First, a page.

Day: November 23, 2010

A Culture Of Abuse: Striking For Respect

In the second in the series of issues relating to abuse within the sport, Rob Freeman looks at the causes of this weekends proposed strike amongst Scottish referees. Yesterday, the Scottish Senior Football Referees’ Association (SSFRA) notified the Scottish Football Association (SFA) of the intention of the nation’s referees to strike over the forthcoming weekend. This came after a vote among the thirty-two category one referees backed industrial action in the wake of increasing criticism, pressure and questions about the integrity of the game’s arbiters north of the border. The Scottish Premier League’s (SPL) view is slightly surprising with chief executive Neil Doncaster expressing disappointment, suggesting that it will be the fans of the clubs that will be hit by the strike, and vowing that the weekend’s games will go ahead by attempting to secure scab labour. This scab labour would come from lesser qualified referees in Scotland, or even go abroad for referees for the SPL’s six games this weekend. Scotland’s fourteen Category Two referees have agreed that they will not cover the games at the weekend, and at the time of writing, referees from the Republic of Ireland and Scandinavia (who both have Leagues that run in the summer and therefore don’t have fixtures this weekend) are alleged to have been approached. This is a disappointing reaction, with the League more interested in minimising it’s own disruption...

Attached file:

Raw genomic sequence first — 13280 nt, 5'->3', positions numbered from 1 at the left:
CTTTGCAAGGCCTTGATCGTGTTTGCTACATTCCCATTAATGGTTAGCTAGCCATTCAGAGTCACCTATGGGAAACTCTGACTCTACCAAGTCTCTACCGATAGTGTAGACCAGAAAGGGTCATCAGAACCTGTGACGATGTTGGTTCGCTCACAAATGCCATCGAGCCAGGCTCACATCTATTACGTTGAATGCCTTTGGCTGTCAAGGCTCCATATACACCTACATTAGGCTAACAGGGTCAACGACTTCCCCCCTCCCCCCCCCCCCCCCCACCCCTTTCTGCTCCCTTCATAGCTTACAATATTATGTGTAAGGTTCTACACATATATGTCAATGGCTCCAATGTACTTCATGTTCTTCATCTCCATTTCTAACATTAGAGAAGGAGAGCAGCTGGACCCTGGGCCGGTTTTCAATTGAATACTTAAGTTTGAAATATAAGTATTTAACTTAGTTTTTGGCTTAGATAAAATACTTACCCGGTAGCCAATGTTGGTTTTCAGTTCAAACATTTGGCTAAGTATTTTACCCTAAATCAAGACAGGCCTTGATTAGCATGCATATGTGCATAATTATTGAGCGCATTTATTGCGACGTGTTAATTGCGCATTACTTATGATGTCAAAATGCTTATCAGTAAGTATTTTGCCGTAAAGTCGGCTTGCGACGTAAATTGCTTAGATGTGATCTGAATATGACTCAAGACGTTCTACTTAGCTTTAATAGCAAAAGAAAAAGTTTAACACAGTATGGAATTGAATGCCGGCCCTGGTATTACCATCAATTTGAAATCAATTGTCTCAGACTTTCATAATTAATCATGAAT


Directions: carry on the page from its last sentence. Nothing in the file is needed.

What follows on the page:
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A Culture Of Abuse: The World Of The Fanatic

Over the next few days, we will be taking a look at some issues relating to abuse within the context of football. With referees in Scotland threatening to go on strike, teams being booed from the pitch left, right and centre and internet forums and messageboards increasingly resembling bear-pits, it certainly feels as if football is “nastier” than it has been for some time. In the first of the series (and a reprint of an article written in August 2009, and subsequently re-written for When Saturday Comes in October 2009), Ian King takes a look at the culture of the “fanatic”. Let’s take a moment to try and see into the mind of the man that bought the Manchester United shirt in this story from The Guardian. He went to a sports store and spent fifty-five pounds on a replica shirt – fifty-five pounds! – and, instead of having the name of his favourite player or even his own name printed on the back of it, decided to have “YSB” (which stands for “You Scouse Bastards”, apparently), “96” and “Not Enough” printed on the back of it. Some of you may not wish to dwell upon the sort of individual that would consider this to be a good idea and the very last word in sartorial elegance but he is worth dwelling upon, because he is a symbol of...

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